Some thoughts on copying Meditations by Marcus Aurelius.

Marcus Aurelius was Roman Emperor, from 161 until his death in 180AD, aged 58. He kept a book of his personal reflections and ideas, intended for his own encouragement and guidance. It was not meant for publication, but was to become Meditations, one of the greatest of all works of philosophy. Written in Greek, it was comprised of 12 books, or chapters. I recently completed a writing project, to copy out the text from an English translation, in pen and ink. I thought I would share a few thoughts on this exercise.

I. The Inspiration

One of the good things to come out of 2020, for me, was finding a post on Instagram by Kimberly (@allthehobbies) who was copying out the entire text of Meditations using fountain pens, writing in a print style like a typewriter font. She changes pens and inks every two pages, recording the combination used at the end of each spread, at the foot of the right hand page and would occasionally post pictures of these spreads on Instagram. The page that I first noticed was on 15 June 2020, when she had used a purple Opus 88 Picnic, with Kobe 57 Himeajisai/Hydrangea ink. She was using a journal of Tomoe River, 52gsm paper.

I was impressed at how neat and uniform her lettering was, as though it had been printed. But as well as that, the text itself jumped out at me: I read a few lines and found the content so direct and engaging that I wanted to read more. The thought that she was to copy out an entire book, seemed too daunting to contemplate. And yet gradually, I resolved to copy her idea and do the very same thing. I liked the thought that I could read some philosophy whilst at the same time, improve my penmanship, create some colourful spreads of writing and get some added use from my accumulated fountain pens and inks in the process. I love to write with a fountain pen and thought that this sounded an enjoyable and worthwhile challenge.

II. The Preparation.

Naturally, I already had plenty of different pens and inks to use. I had to track down a copy of Meditations and found it in our local Waterstones, at the Brent Cross shopping centre. I bought the Penguin Classics paperback edition, translated with notes by Martin Hammond and first published in 2006. For a notebook to write it in, I wanted something which would not run out before I reached the end. I decided on an A4 format. I found a nice hard cover A4 Notebook, Ruled, with 192 pages, and what looked like a pleasant paper surface for fountain pens. It had stitched binding and so could be opened flat. It was from “5 Star Office” and I bought it in a delightful shop, the Eton Stationers, in High Street, Eton, Windsor. (This is also a great place for fountain pen ink, mechanical pencils and all manner of stationery goodies).

My notebook on the bookstand with my copy of Marcus Aurelius’ work, “Meditations”.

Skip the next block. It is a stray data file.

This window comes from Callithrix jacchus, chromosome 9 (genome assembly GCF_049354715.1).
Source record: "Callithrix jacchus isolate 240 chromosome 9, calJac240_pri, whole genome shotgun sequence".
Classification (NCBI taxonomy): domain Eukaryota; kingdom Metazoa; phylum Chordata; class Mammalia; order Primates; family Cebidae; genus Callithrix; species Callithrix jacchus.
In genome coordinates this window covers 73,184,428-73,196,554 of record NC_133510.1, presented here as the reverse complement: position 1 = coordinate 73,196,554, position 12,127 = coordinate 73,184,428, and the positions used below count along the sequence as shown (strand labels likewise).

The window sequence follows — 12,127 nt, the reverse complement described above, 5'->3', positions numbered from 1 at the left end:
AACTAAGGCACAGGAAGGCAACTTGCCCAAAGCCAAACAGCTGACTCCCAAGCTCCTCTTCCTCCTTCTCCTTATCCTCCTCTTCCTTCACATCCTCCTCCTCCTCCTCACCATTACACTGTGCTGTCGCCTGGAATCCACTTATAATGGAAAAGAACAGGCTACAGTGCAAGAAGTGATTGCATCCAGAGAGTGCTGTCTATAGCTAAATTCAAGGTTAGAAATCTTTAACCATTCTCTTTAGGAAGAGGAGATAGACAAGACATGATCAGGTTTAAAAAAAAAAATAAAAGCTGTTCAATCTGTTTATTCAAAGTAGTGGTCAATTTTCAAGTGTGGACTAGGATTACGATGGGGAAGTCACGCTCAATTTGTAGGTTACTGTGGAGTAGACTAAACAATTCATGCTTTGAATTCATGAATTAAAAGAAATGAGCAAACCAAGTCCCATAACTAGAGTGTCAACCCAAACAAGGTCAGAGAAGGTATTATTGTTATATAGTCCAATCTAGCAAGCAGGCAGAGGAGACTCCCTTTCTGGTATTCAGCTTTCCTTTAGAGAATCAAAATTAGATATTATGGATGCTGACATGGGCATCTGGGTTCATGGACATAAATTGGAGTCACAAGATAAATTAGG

One issue for me with A4 notebooks, is that as a lefty overwriter, I would turn the book about 60 degrees anticlockwise to write in it (“uphill”) and almost always dog-ear the left hand side whilst writing on the right hand page. However, the plan for this project was to write in a print style, (like Kimberly’s) which would require me to use my left-handed underwriting style, with elbow tucked in and with the notebook straight like a normal person.

I paginated the notebook and tried out the paper with a number of different pens and inks from my pen cups. I was encouraged that the paper surface was smooth but not unpleasantly coated and that it resisted bleedthrough for all the pens that I tried, with one exception, a Pilot V pen, single use fountain pen whose black ink seems to be specially formulated not to dry out for years but makes it very runny so that it soaks through paper. It had 32 rows per page with a sensible 8mm row height which I like.

One other essential purchase was a book stand. I found a good selection online and ordered a wooden one, which could be adjusted easily for the viewing angle and which could also be folded flat for storage. It had a fold down wooden ledge for the book to rest on and two strong metal flexible arms to hold the pages open. I wrote out the alphabet at the back of my notebook in both upper and lower case, to practice the shapes. I was all set.

III. The Execution.

Having gathered together all the ingredients, I was eager to get started on page 1. Deciding that there would be plenty of time to improve, I waded straight in. It was a novelty to write in a print style rather than cursive and to use a type-writer style font, which I loosely called “Times New Roman” perhaps because of the word association with Marcus’s job. It soon became apparent that this is not as easy as it sounds. First, I had not really practised enough to decide upon a consistent relative height of my letters. There is something called the x height, which is the height of the letter x and other lower case letters which do not have bits sticking up or down. (See how I have learned the terminology?) I always struggled with the lower case h, for example and was not sure where I stood with the letter t. Then there are the serifs. I usually tried to include these, but would sometimes add them at the end of a word, or do them all together at the end of a line (when I could get my arm ready for a series of cross-strokes) or even do a few lines together. Occasionally with some of the pens I used, I skipped the serifs on the basis that if they were not horizontal, they just made the writing look messy. Sometimes I would put a serif on one leg of an m, or an h, but not the other.